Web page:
Tag Archives: say hello

Ready for Rachel’s Challenge

She was the first to die that day. She will never be the first to be forgotten.

Rachel Scott was just another high school student the day her life was taken by two of her fellow classmates in the Columbine High School massacre of 1999. Using her words from diaries, letters and poems she wrote, her message of love and compassion lives on through an educational school and community program that tours the country.

The assembly we had at school today was so incredible. It was so deeply moving to me, especially because I remember that tragic day so well. A special assembly will be presented to the community in the gymnasium at Raymore-Peculiar High School at 7 p.m. tonight (Dec. 2). If you live in the area and can make it, it will be worth your time.

Called “Rachel’s Challenge,” the assembly asks us to do five things:  Treat others the way you wish to be treated; dream big; seek good influences in life; spread “positive gossip,” good words about others; and, lastly, start a chain reaction. 

I love this message. It is very similar to what I have been saying to my students for the past eight years and to readers of my newspaper opinion columns for the five years prior to that.

After asking my students if they believed they had the ability to save a life, I told them a story,  a story about a young girl. Sad and alone, she walked through crowds of people in a busy city. She came to the river. She continued walking, right into the river. Swept away by the current, her body was finally located several miles downstream.

On shore, a simple note was found, snagged on some brush near where she walked into the river. The note said, “No one said hello.”

Ever since I first heard that story, I was moved by its power. Those four amazingly simple, yet so profound, words….”No one said hello.” If someone would have just done something as simple as greet her and smile, she would not have taken her own life.

I know there are days I feel down. There are times when someone just says “hello” to me and I know I will then be able to make it through the day. Maybe that person was you —  if not for me, maybe for someone else. You might have saved a life already and not even known it. We have more power than we realize.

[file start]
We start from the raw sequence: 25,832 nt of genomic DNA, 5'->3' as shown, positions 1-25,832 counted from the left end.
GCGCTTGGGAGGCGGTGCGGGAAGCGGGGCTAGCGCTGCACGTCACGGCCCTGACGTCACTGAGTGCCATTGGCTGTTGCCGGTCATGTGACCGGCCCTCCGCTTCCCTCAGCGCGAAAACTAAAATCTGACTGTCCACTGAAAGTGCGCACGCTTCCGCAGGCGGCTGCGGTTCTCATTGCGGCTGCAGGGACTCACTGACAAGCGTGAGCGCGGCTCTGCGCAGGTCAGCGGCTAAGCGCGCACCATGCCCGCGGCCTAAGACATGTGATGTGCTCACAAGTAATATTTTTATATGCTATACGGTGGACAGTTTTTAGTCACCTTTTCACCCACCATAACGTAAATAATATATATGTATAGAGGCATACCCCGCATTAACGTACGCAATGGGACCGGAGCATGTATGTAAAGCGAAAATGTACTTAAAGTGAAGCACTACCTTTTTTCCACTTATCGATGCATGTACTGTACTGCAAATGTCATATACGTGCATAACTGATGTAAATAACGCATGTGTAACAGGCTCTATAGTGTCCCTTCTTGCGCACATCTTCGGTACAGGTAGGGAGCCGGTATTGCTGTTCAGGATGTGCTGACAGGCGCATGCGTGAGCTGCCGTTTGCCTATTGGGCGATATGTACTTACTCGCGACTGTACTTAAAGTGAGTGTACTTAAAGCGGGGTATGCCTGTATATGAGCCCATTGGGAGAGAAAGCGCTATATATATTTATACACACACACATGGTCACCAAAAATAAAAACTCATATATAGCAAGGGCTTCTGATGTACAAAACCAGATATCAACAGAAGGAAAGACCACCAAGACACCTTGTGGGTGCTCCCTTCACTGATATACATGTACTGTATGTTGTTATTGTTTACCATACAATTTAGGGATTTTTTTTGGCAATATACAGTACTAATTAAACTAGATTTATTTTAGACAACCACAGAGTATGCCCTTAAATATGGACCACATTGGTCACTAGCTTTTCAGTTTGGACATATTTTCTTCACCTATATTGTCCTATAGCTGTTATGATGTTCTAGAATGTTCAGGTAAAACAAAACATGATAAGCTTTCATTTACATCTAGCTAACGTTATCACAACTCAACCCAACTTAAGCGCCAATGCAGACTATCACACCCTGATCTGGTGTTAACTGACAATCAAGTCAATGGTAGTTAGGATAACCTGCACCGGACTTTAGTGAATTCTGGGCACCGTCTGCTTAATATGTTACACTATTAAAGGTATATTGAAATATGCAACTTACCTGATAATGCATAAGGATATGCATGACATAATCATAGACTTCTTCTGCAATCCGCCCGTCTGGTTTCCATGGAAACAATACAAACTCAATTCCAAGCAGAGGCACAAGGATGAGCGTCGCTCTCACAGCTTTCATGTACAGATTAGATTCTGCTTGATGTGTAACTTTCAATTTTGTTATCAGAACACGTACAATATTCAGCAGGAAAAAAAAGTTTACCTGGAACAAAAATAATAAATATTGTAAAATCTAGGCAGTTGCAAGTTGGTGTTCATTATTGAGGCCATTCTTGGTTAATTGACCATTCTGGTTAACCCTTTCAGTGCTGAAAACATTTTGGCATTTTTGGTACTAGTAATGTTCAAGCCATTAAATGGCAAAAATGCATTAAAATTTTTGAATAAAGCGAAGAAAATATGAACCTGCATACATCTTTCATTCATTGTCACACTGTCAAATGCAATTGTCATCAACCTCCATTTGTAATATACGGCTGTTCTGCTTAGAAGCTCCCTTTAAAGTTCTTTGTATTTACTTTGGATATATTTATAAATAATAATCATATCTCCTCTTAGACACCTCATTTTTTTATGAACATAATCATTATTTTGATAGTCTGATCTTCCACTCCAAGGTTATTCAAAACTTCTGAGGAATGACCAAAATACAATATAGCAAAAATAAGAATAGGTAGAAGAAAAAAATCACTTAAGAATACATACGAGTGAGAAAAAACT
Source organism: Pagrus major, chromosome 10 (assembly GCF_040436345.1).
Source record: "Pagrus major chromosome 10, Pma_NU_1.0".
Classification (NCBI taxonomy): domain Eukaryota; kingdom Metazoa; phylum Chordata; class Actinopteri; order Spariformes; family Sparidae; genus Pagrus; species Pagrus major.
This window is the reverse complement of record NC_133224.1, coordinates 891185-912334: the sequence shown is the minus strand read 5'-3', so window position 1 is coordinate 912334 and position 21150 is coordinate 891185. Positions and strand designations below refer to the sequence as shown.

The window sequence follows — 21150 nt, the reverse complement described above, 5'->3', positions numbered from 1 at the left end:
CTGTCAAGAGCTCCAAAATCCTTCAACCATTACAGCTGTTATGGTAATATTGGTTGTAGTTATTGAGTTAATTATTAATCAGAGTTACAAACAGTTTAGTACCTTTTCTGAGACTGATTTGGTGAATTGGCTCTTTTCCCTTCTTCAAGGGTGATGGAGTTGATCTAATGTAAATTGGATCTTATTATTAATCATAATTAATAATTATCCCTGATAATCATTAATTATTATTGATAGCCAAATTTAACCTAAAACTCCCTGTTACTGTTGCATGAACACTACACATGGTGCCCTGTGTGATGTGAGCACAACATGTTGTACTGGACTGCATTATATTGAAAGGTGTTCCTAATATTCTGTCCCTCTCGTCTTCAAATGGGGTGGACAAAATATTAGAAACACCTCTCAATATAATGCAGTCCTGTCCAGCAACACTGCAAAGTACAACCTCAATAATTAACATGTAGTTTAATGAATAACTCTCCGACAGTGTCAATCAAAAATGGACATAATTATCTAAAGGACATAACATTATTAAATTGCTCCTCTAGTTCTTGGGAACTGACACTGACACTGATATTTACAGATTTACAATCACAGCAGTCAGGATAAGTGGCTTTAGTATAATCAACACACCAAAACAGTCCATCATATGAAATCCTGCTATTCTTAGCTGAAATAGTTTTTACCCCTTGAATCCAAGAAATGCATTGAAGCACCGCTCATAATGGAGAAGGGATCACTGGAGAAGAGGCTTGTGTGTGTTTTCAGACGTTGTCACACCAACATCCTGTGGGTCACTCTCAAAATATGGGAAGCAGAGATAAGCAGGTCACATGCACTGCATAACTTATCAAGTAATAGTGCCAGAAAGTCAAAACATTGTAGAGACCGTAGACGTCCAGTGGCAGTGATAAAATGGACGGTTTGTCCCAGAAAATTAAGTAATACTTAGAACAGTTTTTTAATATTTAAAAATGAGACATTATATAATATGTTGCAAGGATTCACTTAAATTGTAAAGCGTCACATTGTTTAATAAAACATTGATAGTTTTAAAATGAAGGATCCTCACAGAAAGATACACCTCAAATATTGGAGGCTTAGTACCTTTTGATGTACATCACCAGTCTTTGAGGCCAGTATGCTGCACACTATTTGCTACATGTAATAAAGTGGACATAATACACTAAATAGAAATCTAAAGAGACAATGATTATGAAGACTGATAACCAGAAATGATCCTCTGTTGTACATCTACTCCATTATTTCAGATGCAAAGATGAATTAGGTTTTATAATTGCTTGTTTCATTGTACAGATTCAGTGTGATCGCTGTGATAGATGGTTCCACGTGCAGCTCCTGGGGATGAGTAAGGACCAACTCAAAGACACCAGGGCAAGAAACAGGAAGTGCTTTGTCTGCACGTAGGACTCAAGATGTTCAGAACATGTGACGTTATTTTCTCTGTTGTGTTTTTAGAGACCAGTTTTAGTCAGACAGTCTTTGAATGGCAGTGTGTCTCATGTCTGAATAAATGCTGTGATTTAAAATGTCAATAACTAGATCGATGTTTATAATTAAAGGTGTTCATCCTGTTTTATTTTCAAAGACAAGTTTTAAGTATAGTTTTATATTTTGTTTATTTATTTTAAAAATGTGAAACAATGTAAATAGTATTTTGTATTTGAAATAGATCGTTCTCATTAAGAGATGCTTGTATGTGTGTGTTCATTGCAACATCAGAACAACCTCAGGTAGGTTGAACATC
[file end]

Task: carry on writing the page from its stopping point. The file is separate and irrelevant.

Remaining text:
You may not believe this, but I do know how it feels to be alone in a crowd. I sometimes feel I have spent my entire life that way. I can make people laugh; I know I have that ability. One thing I sometimes struggle with, surprisingly, is making myself happy.

Somehow in conversations over the years, I mention that comedians are actually among the most depressed people of all. I do not know if anyone ever caught on, but I was including myself in that.

If people are laughing, they are too busy to ask you about your life, they are too distracted by the humor to see the truth, they are too misled by your comedic wit to ever think you could be withering. I suffer from serious bouts of depression, it is true. It is not something I normally discuss. It is something with which I simply deal (and most of the time just refuse to acknowledge).

I just deal with it. And all you have to do is say “hello.”

I just want to strive to be as good as Rachel Scott knew we could all be everyday of my life. I know I will not always be able to do it, but I vow to try. I accept Rachel’s Challenge! If you want to know more, check out www.rachelschallenge.org.

Normally, I would not publish my poetry on here, but this is a poem I wrote shortly after another tragic school shooting, this one at a school in California called Santana High School,  and while thinking of the tragedy of Columbine. Here is that poem:

 

Safe Haven

 By John VanPelt

In Memory of the Students of Santana and Columbine high schools

 

I crawl to natural science

To study the evolution of man

Blood on the windows, blood on the walls

This wasn’t in Darwin’s plan.

 

I stroll to history

To explore ancient times

Blood on the windows, blood on the walls

The blood-stained hands of crime.

 

I saunter to Spanish

To master a foreign tongue

Blood on the windows, blood on the walls

The last dying gasp of the young.

 

I skim to English

To read great authors of the past

Blood on the windows, blood on the walls

How long will this pain last?

 

I scurry to biology

To examine the innards of mice

Blood on the windows, blood on the walls

To violence we are desensitized.

 

I sprint to algebra

To solve complex formulas of math

Blood on the windows, blood on the walls

We move backwards on the wrong path.

 

I tear home

To escape the safe haven of school

Blood on the windows, blood on the walls

 The lesson of death has become the rule.

 

We live in such strange times, with such mind-boggling tragedy. Let’s get through it together. Let’s get together.

 

Everyone, just smile and say “hello.” We will save lives.

 

***Photo courtesy of Rachel’s Challenge

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